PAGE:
New Scientist article -  Genetic mugshot recreates faces from nothing but DNA - life - 20 March 2014 - New Scientist
Original article - (PLoS Genetics, DOI: 10.1371/journal.pgen.1004224)

Saturday, January 25, 2014

Importing bathymetry and coastline data in R

After noticing some frustrating inaccuracies with the high-resolution world coastlines and national boundaries database found in worldHires from the package mapdata (based on CIA World Data Bank II data), I decided to look into other options. Although listed as "depreciated", the data found in NOAAs online "Coastline Extractor" is a big step forward. There seem to be more up-to-date products, but this served my needs for the moment, and I thought I'd pass along the address to other R users. I exported the data in ASCII "Matlab" format, which is basically just a 2-column text file (.dat) with NaN's in the rows that separate line segments.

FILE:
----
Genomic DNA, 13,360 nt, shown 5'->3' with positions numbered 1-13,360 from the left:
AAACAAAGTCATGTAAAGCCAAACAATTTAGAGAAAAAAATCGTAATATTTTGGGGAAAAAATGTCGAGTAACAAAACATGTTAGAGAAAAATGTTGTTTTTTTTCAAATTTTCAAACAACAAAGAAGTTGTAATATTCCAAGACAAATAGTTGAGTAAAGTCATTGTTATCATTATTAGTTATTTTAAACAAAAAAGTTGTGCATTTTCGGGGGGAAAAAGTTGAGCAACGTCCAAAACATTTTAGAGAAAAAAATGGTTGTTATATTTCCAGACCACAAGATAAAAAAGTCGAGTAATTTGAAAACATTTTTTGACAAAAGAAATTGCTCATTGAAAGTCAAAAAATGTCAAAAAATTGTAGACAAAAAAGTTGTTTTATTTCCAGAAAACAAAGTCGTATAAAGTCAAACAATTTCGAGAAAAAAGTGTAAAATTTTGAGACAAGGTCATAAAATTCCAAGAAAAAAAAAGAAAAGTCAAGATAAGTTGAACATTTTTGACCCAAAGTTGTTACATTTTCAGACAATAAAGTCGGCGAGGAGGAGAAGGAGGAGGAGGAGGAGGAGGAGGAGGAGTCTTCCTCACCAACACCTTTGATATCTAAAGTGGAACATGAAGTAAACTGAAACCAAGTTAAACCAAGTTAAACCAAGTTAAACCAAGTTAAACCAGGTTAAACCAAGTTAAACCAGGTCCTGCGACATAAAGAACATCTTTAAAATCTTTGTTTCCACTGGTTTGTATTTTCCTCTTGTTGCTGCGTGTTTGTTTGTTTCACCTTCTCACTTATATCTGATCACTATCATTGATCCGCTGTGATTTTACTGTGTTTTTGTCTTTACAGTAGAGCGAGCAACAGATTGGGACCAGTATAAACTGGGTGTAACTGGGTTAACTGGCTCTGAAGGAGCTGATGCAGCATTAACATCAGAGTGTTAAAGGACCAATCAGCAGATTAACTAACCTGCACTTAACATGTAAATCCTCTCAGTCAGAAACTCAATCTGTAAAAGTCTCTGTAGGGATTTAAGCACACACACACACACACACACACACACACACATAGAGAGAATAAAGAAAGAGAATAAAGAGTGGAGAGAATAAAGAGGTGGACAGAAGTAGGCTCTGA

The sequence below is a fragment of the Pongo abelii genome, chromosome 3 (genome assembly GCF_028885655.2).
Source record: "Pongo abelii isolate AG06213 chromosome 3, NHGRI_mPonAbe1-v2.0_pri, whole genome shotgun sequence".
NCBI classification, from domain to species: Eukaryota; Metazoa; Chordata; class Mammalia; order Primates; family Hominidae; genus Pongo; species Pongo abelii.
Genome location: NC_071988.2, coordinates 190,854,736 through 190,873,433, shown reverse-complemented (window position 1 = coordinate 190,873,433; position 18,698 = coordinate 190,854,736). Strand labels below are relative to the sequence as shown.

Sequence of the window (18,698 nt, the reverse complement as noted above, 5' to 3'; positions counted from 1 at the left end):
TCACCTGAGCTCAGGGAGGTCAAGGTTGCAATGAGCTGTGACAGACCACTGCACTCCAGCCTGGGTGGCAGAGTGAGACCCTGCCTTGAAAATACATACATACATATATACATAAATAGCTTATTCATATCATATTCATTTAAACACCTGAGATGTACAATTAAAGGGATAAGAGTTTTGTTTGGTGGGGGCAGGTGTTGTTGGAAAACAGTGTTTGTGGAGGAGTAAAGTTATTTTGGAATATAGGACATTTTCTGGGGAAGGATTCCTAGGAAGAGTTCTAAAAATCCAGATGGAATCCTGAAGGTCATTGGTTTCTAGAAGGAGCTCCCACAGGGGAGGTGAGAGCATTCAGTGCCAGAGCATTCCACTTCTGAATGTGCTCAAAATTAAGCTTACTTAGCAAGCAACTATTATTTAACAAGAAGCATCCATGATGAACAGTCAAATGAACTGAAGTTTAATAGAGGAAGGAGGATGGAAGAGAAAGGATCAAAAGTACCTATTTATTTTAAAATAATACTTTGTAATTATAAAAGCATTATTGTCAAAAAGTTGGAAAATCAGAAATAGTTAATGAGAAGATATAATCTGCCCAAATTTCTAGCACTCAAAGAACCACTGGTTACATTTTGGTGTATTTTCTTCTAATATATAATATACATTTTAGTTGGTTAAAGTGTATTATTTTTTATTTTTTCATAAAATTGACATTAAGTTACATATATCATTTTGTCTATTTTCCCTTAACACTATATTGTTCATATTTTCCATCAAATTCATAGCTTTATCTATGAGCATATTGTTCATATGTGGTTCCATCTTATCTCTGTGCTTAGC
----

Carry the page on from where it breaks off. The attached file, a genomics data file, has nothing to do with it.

I've also discovered the bathymetry / topography data from GEBCO. Again, very easy to import into R from the netCDF files.

The above map of the Galapagos Archipelago illustrates the quality of both datasets. It also shows the comparison of coastline accuracy between World Vector Shoreline (1:250,000), world (map package), and worldHires (mapdata package) datasets. Obviously, the low-resolution world data only makes sense for quick plotting at large scales, but the high-resolution data is as much as 1/10° off in some locations. I noticed these errors for the first time when trying to map some data for smaller coastal bays. It drove me crazy trying to figure out where the errors were - in my data locations or the map itself. Bathymetry used in the map was 30 arc-second resolution GEBCO data.

[EDIT: The comparison of coastline data now includes the high resolution data from the rworldmap package.]

A more detailed description export settings: